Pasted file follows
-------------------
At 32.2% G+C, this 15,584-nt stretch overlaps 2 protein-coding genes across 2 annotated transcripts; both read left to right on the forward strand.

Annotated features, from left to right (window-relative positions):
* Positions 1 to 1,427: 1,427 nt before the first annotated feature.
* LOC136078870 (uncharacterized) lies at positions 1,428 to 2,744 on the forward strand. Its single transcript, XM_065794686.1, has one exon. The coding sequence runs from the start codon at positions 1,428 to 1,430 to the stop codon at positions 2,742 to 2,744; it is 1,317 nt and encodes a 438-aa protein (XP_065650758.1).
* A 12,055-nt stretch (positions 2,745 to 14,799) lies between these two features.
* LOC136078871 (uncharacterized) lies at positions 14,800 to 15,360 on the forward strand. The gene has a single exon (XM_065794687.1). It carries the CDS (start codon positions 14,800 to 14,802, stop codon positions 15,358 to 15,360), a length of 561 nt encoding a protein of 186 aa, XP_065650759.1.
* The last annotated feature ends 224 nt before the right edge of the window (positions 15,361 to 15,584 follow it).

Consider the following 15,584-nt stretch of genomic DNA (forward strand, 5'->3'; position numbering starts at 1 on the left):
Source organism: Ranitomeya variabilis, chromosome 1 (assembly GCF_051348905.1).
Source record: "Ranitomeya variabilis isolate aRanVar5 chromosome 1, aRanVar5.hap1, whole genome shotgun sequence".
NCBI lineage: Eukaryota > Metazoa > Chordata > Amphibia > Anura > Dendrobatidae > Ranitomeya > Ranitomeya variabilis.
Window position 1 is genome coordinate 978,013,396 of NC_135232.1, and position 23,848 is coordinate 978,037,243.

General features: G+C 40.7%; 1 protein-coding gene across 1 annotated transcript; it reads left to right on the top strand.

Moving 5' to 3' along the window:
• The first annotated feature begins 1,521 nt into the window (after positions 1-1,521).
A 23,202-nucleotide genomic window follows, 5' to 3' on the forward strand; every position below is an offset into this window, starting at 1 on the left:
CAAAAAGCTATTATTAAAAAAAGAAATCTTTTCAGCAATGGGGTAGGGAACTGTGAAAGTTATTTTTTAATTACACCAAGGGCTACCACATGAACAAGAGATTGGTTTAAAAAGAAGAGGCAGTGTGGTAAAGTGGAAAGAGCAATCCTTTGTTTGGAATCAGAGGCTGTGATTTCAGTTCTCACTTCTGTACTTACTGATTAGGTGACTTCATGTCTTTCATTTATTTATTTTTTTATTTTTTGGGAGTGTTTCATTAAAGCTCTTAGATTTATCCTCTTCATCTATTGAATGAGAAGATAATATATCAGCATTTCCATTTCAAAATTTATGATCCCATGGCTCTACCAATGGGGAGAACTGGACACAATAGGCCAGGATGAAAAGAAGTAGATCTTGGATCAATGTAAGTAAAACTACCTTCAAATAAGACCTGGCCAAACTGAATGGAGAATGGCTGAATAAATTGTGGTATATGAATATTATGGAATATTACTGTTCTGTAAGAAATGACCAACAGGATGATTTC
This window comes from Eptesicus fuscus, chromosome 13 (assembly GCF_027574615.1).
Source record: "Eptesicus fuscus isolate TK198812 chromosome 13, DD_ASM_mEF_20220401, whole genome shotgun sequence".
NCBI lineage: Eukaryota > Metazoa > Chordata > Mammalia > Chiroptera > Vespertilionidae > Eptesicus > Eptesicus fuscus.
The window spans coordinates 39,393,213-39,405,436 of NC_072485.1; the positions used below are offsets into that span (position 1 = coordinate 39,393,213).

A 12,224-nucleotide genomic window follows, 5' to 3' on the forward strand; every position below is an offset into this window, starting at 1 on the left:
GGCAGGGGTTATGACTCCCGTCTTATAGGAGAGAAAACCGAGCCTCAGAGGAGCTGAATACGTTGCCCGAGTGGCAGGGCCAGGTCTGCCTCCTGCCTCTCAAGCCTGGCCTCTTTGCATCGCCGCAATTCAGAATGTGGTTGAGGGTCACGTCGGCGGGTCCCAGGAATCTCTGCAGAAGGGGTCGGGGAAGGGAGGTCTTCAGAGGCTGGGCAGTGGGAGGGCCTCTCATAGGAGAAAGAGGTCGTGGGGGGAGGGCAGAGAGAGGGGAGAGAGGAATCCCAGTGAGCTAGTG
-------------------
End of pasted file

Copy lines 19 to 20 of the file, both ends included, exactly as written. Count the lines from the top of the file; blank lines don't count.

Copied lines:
Source record: "Eptesicus fuscus isolate TK198812 chromosome 13, DD_ASM_mEF_20220401, whole genome shotgun sequence".
NCBI lineage: Eukaryota > Metazoa > Chordata > Mammalia > Chiroptera > Vespertilionidae > Eptesicus > Eptesicus fuscus.